Kratom is a tropical tree native to Thailand, Malaysia, Myanmar, and other areas of Southeast Asia. Consumption of its leaves produces both stimulant effects (in low doses) and sedative effects (in high doses) and can lead to addiction. The leaves from Kratom trees are widely available on the internet and sold as crushed leaves that can be smoked or steeped for tea and as gel capsules. Street names include Thang, Kakuam, Thom, Ketum, and Biak. The kratom tree can reach heights of 50 feet with a spread of more than 15 feet.

Forms available through the internet include leaves (whole or crushed), powder, extract, encapsulated powder, and resin “pies” (pellets made from reduced extract). Kratom is mainly abused orally as a tea. Chewing kratom leaves is another method of abuse. At low doses, kratom produces stimulant effects with users reporting increased alertness, physical energy, talkativeness, and sociable behavior. At high doses, users experience sedative effects. Effects occur within 5 to 10 minutes of ingestion and last for 2 to 5 hours.

Kratom consumption can lead to addiction. Several cases of psychosis resulting from use of kratom have been reported, where individuals addicted to kratom exhibited psychotic symptoms, including hallucinations, delusion, and confusion. Withdrawal effects include symptoms of hostility, aggression, mood swings, runny nose, achy muscles and bones, and jerky movement of the limbs. Kratom’s effects on the body include nausea, itching, sweating, dry mouth, constipation, increased urination, and loss of appetite. Long-term users of kratom have experienced anorexia, weight loss, insomnia, skin darkening, dry mouth, frequent urination, and constipation.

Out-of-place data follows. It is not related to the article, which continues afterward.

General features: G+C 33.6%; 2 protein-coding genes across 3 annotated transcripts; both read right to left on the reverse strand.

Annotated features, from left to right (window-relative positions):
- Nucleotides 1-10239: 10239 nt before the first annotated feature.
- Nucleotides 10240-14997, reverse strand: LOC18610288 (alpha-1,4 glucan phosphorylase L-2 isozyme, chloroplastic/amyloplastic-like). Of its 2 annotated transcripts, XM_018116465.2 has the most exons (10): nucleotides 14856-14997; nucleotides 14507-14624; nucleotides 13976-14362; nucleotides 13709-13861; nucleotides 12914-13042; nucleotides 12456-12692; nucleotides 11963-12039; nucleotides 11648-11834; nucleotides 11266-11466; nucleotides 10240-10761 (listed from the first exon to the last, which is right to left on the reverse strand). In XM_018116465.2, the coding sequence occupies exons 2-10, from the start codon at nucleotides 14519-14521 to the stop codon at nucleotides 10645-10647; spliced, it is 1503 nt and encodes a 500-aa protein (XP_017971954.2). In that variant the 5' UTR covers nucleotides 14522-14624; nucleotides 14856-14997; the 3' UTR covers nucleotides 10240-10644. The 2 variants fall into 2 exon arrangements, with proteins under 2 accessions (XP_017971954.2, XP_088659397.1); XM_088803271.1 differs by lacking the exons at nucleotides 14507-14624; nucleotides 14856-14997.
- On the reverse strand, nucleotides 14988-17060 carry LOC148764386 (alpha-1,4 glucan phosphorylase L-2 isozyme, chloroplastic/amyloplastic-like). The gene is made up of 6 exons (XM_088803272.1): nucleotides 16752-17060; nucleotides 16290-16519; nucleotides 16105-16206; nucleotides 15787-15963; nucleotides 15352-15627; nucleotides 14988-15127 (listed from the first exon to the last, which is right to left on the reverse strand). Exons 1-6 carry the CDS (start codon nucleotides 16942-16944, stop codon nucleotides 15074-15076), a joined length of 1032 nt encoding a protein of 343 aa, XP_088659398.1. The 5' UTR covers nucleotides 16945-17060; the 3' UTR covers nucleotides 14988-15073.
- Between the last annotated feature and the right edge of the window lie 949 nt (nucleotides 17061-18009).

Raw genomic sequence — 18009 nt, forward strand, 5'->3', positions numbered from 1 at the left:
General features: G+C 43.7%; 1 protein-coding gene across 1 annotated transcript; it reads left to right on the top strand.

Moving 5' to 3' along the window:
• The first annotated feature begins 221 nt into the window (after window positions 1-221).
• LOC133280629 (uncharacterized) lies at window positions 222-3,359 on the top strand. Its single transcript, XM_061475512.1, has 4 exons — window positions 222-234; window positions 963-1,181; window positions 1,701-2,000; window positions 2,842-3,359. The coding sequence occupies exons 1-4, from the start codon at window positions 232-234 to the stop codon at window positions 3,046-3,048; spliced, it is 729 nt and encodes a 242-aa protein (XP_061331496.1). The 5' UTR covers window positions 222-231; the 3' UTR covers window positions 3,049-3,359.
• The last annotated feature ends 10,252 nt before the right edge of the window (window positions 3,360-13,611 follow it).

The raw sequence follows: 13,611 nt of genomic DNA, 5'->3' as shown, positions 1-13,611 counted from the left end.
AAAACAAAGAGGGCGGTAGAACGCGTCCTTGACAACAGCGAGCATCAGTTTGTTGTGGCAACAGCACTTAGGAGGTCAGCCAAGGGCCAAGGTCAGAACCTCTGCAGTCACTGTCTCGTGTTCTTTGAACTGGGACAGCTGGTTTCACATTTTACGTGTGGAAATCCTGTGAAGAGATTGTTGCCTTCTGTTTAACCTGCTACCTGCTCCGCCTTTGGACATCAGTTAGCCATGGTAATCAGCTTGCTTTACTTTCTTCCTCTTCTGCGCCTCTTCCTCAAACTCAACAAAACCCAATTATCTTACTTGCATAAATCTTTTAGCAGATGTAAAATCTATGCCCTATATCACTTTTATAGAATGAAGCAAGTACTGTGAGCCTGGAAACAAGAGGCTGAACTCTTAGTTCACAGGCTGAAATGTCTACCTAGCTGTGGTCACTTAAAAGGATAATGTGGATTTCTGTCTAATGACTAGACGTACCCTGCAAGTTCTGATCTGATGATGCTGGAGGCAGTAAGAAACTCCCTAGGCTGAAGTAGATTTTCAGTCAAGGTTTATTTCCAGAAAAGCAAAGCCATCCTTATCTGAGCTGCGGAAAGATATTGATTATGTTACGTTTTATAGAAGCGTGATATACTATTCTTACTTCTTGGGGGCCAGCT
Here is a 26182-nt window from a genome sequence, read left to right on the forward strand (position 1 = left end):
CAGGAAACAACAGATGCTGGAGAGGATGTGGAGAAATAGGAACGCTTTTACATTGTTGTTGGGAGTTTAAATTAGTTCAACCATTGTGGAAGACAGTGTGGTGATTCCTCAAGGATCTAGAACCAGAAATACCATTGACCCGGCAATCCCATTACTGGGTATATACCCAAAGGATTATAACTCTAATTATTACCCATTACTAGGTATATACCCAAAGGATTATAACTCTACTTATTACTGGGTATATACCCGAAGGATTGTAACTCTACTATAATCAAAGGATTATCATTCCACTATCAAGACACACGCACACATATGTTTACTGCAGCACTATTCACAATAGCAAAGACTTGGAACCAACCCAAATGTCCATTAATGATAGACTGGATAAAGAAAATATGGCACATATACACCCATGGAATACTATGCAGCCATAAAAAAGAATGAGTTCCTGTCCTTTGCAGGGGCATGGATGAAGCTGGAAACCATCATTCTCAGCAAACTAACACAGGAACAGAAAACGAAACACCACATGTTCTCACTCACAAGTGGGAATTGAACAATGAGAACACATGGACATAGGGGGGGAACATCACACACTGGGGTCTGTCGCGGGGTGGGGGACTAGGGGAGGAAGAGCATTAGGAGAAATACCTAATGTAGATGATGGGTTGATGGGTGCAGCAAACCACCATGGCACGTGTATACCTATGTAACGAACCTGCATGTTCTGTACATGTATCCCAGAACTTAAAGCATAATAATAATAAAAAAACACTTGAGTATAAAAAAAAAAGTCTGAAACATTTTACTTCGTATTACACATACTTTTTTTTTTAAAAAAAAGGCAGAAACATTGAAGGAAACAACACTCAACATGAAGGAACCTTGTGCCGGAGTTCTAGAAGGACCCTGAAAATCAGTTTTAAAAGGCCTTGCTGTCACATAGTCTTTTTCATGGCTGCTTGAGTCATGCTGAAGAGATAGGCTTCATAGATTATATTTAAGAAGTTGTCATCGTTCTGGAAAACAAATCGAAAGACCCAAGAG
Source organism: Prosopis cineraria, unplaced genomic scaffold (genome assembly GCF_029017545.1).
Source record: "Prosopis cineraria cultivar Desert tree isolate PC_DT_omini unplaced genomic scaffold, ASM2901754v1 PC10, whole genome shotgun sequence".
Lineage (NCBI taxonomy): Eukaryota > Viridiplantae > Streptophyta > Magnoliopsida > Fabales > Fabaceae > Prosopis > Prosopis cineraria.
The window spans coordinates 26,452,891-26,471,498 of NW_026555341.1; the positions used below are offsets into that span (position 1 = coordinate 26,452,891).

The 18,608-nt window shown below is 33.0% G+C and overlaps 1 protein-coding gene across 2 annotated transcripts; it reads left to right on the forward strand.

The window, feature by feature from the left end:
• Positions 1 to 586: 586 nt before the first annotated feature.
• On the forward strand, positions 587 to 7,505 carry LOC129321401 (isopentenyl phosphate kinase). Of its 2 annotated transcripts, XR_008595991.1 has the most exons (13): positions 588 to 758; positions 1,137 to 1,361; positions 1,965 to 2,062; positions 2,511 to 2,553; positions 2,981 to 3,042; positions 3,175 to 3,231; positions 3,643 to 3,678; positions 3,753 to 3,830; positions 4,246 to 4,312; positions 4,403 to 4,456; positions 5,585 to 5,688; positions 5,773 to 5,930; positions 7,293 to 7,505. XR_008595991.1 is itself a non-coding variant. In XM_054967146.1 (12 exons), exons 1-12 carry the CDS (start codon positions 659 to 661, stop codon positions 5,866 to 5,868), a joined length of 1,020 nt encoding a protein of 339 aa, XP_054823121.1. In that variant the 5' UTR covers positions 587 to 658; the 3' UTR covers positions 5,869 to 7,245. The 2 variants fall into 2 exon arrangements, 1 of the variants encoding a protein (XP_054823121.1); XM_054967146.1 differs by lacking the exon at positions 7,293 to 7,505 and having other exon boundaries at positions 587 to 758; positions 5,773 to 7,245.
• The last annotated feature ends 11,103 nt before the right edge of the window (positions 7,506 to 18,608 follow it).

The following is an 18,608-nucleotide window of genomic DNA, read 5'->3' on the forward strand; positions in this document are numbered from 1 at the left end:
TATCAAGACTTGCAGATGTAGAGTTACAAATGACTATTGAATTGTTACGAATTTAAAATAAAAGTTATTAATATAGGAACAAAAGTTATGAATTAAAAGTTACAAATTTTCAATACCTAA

The dominant effects of kratom are similar to those of psychostimulant drugs. Kratom has been abused as a recreational drug around the world. In low doses (10 grams) kratom induces mild euphoria and reduces fatigue, and generally does not interfere with ordinary activities. With strong doses (20-50 grams) the effects are said to be profoundly euphoric and immensely pleasurable.

Kratom is not controlled under the Controlled Substances Act. There is no legitimate medical use for Kratom in the United States. However, it is marketed on the Internet as “alternative medicine” for use as a pain killer, medicine for diarrhea, and other ailments and for the treatment of opiate addiction. Kratom is legal in the United States but is on the DEA list of Drugs and Chemicals of Concern. The kratom tree grows in areas of Southeast Asia, but various forms of kratom are widely available on the Internet.